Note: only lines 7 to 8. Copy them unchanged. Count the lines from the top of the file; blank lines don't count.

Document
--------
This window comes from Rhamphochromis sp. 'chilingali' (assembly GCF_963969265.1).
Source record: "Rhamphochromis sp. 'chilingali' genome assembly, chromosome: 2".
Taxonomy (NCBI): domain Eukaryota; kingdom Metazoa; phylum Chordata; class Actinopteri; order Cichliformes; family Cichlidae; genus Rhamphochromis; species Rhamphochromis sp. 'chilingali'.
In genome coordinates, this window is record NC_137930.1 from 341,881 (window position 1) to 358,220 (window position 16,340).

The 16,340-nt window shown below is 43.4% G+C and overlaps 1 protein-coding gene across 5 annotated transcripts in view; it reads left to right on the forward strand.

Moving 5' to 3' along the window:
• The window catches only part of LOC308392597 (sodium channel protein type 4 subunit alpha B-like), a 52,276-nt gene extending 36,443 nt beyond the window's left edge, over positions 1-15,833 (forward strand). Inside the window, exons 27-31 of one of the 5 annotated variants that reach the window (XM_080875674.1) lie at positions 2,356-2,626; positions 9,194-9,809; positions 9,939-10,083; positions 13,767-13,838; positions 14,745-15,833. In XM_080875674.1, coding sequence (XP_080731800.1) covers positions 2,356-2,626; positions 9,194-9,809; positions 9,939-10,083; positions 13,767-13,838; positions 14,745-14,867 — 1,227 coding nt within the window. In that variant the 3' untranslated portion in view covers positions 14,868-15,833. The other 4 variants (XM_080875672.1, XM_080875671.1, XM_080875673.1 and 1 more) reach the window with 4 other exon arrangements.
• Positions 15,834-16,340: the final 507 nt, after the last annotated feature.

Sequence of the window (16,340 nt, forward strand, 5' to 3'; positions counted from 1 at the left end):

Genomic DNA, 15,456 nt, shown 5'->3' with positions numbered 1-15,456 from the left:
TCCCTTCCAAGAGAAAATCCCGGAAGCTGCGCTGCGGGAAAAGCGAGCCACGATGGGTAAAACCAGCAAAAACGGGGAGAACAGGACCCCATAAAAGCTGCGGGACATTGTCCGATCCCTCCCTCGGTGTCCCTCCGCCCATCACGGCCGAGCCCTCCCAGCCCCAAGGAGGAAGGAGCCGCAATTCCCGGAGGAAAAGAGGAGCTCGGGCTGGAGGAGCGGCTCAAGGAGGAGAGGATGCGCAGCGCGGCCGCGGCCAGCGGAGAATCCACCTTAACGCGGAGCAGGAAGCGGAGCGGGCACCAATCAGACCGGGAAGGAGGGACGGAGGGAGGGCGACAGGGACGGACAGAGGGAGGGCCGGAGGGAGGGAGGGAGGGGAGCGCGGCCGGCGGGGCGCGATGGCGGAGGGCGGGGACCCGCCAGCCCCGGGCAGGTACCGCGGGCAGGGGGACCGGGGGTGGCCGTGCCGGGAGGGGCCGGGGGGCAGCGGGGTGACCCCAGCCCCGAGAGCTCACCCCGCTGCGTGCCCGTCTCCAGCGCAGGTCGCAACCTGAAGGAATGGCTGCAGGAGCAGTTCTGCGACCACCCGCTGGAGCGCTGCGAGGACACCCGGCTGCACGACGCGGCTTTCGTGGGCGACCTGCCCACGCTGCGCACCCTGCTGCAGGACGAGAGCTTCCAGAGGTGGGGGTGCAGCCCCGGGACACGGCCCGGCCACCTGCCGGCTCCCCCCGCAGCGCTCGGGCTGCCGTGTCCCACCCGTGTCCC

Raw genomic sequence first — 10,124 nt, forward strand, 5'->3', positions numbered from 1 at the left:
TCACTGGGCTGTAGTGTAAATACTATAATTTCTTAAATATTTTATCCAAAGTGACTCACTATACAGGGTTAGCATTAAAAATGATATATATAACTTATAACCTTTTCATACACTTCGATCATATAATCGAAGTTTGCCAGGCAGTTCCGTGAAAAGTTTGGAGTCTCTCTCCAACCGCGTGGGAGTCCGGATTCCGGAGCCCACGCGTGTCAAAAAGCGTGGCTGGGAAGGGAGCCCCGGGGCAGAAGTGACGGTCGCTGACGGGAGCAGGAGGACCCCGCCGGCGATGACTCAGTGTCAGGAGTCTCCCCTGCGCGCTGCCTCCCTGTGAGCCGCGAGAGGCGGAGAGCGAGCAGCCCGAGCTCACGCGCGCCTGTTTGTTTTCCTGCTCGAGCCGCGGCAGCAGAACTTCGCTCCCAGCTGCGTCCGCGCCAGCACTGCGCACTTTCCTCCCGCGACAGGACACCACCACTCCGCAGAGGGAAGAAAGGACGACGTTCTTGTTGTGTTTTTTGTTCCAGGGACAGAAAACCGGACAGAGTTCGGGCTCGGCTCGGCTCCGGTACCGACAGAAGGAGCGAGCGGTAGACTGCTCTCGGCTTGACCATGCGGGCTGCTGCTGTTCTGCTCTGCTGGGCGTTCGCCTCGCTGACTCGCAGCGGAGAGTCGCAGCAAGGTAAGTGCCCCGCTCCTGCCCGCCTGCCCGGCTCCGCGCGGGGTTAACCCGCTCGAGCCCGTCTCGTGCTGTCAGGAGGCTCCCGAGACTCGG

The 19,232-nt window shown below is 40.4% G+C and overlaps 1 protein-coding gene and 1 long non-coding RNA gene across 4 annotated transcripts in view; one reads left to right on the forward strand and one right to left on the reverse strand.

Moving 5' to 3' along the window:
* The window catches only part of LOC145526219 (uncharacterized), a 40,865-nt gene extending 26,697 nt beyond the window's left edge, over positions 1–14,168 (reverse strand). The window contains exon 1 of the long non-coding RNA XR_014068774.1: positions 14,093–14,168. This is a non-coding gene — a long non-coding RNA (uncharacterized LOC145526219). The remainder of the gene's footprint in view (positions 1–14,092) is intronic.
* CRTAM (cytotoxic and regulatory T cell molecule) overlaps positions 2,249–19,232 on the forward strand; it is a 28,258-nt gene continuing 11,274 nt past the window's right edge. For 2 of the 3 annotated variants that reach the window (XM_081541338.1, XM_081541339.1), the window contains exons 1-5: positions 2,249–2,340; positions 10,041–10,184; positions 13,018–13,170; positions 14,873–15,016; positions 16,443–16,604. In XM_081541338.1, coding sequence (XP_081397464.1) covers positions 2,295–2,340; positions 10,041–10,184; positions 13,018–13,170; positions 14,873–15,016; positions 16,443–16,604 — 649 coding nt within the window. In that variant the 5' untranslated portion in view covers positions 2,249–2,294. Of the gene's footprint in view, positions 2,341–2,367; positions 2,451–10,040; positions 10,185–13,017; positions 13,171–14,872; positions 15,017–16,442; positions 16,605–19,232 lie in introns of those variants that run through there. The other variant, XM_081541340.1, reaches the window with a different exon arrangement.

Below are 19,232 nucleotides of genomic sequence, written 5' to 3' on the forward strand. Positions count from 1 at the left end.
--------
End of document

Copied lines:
• The window catches only part of LOC308392597 (sodium channel protein type 4 subunit alpha B-like), a 52,276-nt gene extending 36,443 nt beyond the window's left edge, over positions 1-15,833 (forward strand). Inside the window, exons 27-31 of one of the 5 annotated variants that reach the window (XM_080875674.1) lie at positions 2,356-2,626; positions 9,194-9,809; positions 9,939-10,083; positions 13,767-13,838; positions 14,745-15,833. In XM_080875674.1, coding sequence (XP_080731800.1) covers positions 2,356-2,626; positions 9,194-9,809; positions 9,939-10,083; positions 13,767-13,838; positions 14,745-14,867 — 1,227 coding nt within the window. In that variant the 3' untranslated portion in view covers positions 14,868-15,833. The other 4 variants (XM_080875672.1, XM_080875671.1, XM_080875673.1 and 1 more) reach the window with 4 other exon arrangements.
• Positions 15,834-16,340: the final 507 nt, after the last annotated feature.